"I just could smell blood," Traci explains. "I'm a nurse. I'm sensitive to the smell of blood and I just had my hands up there and I just walked over to the kitchen sink and I just ran hot water over my hands and I just stood there crying."

It was not only Traci's behavior that aroused the suspicions of Lucio and his partner, Detective Thomas Clipper. It was also what they learned that day about the final weeks and hours of Scott Rhode's life, including the marital problems.

These problems led detectives to the other man, Shawn Michaels, the unit secretary at the hospital where Traci worked. It was the very same hospital where Scott died from the gunshot.

The detectives also learned that Scott had hired divorce attorney Nat Perez. Just one day before the shooting, Scott took Traci to Perez's office, and blindsided her with a plan.

"'I said 'Scott will have custody of the children but you would have liberal visitation.' She just basically yelled out 'What!' and looked at Scott and said, 'You never told me that. You never told me that I wasn't going to have the boys,'" Perez recalls.
And if she chose to fight, they made it clear they would use Shawn against her.

"I said that didn't matter to me. I would do whatever to fight for my children. I didn't feel like I should sign away my children. I love my children. I was a good mother," Traci says.

"And she told Scott, 'We need to go home and we need to talk about this some more.' And she got up. And she pretty much just stormed out of the office," Perez says.

Back home, emotionally drained, they stopped fighting and started talking, says Traci. "I told him I wanted joint custody of our kids. I wasn't doing anything wrong. I didn't deserve to lose my children."

Traci says both agreed they didn't want to put their kids through an ugly custody battle. But later that night, Scott's mood changed again. Traci says he suddenly flew into a rage in the laundry room over her affair.

"He went and got a ball bat. And he wanted to know where Shawn lived because he was gonna go bash his head in and he's screaming at me, 'Tell me where he lives.' 'I don't know. I've never been to his home. I don't know,'" Traci says. "That's when he got physical with me. Grabbed me by the throat. Put his fist up to me. Told me he was just gonna knock the s***out of me. And I said, 'If that makes you feel better, just do it. I'm not having an affair.'"

"And I went into the bedroom and I started packing a suitcase, I was just going to go stay in a hotel. But he started crying. And he begged me not to go," Traci says. "And then he said, 'Come lay down here with me.' And I laid my head on his chest. It wasn't anger anymore… it was just a loving couple just trying to work out our problems."

The next morning, Scott was found with the gunshot wound to the head.

Traci's friend Raina Kant believes that after all the years of accusations Scott found himself facing the real possibility there was someone else. And she believes that was more than he could bear. "He loved her enough to move her from state to state to state thinking she was cheating in every state to get her to the furthest point he could so that he had her all to himself in Brownsville, Texas. I could see him easily at that point saying, 'You know what, I can't handle this anymore. Enough is enough,'" she says.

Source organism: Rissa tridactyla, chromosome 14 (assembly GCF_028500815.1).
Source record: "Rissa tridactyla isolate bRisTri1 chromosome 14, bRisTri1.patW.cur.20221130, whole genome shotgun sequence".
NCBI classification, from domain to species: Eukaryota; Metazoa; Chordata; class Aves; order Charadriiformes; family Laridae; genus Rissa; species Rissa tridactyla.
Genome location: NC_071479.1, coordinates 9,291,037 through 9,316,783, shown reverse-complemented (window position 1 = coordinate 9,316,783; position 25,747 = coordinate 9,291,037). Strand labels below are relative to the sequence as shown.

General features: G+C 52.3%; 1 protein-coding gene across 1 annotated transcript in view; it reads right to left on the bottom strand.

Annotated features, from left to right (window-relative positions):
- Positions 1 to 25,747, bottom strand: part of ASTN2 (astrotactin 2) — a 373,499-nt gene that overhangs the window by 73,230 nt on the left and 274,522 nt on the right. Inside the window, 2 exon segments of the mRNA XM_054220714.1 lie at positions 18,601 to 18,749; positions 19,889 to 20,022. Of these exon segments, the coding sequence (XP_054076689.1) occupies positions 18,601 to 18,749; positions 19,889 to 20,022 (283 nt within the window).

But Detective Lucio says Scott was no broken man. He was going to take custody of his kids and move on, leaving Traci with a double motive for murder.

Believing Traci committed the crime was one thing, proving it another. The detectives spent the next two years hunting for physical evidence linking Traci to the crime.

Investigators kept digging, until finally, there was a break. A Texas Ranger noticed a piece of evidence that had been staring him in the face all along.

On Aug. 11, 2005, on what would have been her 15th wedding anniversary, Traci was arrested for Scott's murder.

Reeling after her indictment for murder, Traci turned to the only place in Brownsville she felt welcome: the Vineyard Christian Fellowship. "Most of us felt in the gut that there was some injustice going on here," says Jim Odabashian, who is not only Traci's pastor, but also is a lawyer and a former assistant district attorney.

Odabashian believes Traci has told the truth about that morning when she got out of the shower and discovered her dying husband, blood, and the gun.

That gun and where it was found would become one of the most disputed issues in this case. "The gun was in between his hand somewhere on the bed," Traci says.

Prosecutor Chuck Mattingly spent two years gathering evidence for his indictment against Traci. He says Traci is a "cold blooded" killer who orchestrated the final moments of her husband's life, down to the feathered pillow she placed over his head.

"I believe the pillow was used in an attempt to muffle the sound. I also believe she used the pillow to prevent any back spatter from coming back and getting on her hands or weapon. And thirdly, she used that pillow to disassociate herself from her husband before she killed him," he says.

Police recreated their theory of the shooting and brought in Texas Ranger J. D. Robertson to help prove their case. Robertson, a forensic bloodstain expert, poured over police photos taken at the scene. "I took one look at that gun and I knew in my mind this was not a suicide," he says.

The gun was removed from Scott by Sgt. Pablo Flores, one of the first officers on the scene. When he removed it, Flores says the gun was lying in Scott's hands. "The handle of the gun was resting on his left hand and the barrel on his right," he says.